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The baraita quoted on yesterday’s daf (=page) offered a number of cases where Rabbi Shimon identified certain laws as being Rabbinic ordinances. One of the cases was the ruling that the ashes of a parah adumah – a Red Heifer – used in theTemple in purification ceremonies (see Bamidbar Chapter 19) are not subject to the laws of me’ilah, that is, there is no penalty for inappropriate, mundane use of these ashes.
The Gemara objects that according to Biblical law, me’ilah applies only to the parah adumah itself and not to its ashes. On today’s daf Rav Ashi explains that there were two separate enactments. On a Biblical level, the ashes of a parah adumahare not subject to the laws of me’ilah. When the Sages saw that people were not showing proper respect for the holiness of the ashes and were using it for medicinal purposes, they enacted a prohibition against its use. At a later time when the Sages realized that this prohibition led people to avoid using the ashes of a parah adumah in cases of a purification ceremony when the ritual defilement was unclear, they ruled that the law should revert to the original Biblical status.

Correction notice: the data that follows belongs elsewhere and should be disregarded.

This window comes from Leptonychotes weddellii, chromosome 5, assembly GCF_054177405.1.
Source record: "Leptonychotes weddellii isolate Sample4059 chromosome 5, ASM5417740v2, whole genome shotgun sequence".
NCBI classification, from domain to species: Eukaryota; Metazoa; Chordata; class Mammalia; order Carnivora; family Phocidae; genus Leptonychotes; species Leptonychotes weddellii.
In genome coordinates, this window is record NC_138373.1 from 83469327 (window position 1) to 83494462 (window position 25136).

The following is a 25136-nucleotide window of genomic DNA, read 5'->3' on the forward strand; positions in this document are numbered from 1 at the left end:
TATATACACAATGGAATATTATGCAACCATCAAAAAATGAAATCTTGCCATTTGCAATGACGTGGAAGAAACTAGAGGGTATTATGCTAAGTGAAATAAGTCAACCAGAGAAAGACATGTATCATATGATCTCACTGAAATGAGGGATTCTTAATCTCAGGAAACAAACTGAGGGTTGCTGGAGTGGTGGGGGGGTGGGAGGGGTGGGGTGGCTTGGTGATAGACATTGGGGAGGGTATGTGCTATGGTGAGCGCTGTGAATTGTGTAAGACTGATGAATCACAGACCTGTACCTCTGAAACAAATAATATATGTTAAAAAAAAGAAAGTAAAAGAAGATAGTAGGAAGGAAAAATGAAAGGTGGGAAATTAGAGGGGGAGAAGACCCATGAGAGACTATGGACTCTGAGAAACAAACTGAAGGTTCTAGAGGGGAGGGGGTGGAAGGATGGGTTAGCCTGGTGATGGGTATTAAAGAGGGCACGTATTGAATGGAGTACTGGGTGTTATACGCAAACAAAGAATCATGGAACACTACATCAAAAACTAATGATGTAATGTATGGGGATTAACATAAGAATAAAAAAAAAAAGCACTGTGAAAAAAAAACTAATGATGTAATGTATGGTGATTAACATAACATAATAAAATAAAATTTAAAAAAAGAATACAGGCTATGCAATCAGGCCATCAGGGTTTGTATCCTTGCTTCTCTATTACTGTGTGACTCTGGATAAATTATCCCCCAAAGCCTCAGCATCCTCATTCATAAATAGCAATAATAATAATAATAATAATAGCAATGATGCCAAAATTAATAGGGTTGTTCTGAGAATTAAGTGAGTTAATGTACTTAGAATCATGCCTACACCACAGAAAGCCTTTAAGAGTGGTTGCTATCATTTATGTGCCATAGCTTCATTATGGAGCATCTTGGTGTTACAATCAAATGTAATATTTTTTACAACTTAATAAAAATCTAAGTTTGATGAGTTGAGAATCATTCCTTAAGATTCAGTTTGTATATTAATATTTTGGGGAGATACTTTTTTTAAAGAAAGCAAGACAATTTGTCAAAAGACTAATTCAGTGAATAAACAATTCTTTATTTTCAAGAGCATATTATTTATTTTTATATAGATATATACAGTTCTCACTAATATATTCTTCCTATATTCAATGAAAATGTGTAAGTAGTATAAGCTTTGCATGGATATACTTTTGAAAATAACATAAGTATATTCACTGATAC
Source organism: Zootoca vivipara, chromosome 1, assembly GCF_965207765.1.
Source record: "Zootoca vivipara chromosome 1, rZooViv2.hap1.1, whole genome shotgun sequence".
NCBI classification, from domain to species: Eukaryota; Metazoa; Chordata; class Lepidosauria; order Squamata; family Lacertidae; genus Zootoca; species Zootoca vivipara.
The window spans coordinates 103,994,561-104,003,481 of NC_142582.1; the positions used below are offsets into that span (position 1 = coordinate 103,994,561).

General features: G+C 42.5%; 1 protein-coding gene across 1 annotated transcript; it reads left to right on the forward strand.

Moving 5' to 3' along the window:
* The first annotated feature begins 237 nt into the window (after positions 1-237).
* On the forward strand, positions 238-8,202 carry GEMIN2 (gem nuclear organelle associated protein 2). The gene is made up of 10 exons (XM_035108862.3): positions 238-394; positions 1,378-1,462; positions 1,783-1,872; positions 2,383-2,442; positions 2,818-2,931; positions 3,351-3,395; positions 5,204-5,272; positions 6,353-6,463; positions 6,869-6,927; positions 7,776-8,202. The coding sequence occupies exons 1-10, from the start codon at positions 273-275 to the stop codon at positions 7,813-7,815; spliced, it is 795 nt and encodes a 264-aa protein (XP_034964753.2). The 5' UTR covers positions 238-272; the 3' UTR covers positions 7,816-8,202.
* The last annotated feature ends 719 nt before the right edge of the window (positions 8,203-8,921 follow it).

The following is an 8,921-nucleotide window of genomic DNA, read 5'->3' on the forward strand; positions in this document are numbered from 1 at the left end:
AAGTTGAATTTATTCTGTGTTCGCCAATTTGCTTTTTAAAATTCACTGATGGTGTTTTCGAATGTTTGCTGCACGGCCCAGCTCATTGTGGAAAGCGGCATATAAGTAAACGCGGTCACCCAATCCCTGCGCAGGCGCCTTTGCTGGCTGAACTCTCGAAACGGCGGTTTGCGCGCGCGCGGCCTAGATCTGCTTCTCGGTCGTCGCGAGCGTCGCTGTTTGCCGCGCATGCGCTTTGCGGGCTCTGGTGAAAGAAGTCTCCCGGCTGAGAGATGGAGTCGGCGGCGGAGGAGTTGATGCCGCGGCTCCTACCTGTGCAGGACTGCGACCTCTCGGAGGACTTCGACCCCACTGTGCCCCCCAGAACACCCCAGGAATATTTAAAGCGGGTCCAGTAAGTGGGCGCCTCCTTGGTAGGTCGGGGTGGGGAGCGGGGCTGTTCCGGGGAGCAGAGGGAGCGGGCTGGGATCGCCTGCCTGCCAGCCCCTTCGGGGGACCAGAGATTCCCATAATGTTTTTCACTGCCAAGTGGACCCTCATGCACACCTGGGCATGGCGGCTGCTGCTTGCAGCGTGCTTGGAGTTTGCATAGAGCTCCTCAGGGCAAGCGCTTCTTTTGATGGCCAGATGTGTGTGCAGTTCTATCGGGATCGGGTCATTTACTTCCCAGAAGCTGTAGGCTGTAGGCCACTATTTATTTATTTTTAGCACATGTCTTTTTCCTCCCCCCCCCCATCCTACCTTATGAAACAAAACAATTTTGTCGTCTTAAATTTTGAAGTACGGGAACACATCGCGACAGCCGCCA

Tosafot suggest that although in all cases the ashes of sanctified korbanot (=sacrifices) that have been burned are permitted for use, in this case there is need for a specific ruling allowing the ashes of a parah adumah, since the ashes themselves are meant to be used in a Temple ceremony.
In ancient times, use of ashes as a medicine in situations of skin wounds, abrasions or infections was commonplace. Topical placement of the ashes on an open wound served to stem bleeding and also limited the spread of the infection, although its application would often cause noticeable scarring. It is also likely that people were interested in using the ashes of a parah adumah for this purpose because of its holiness and their belief that it would therefore serve as a talisman for healing.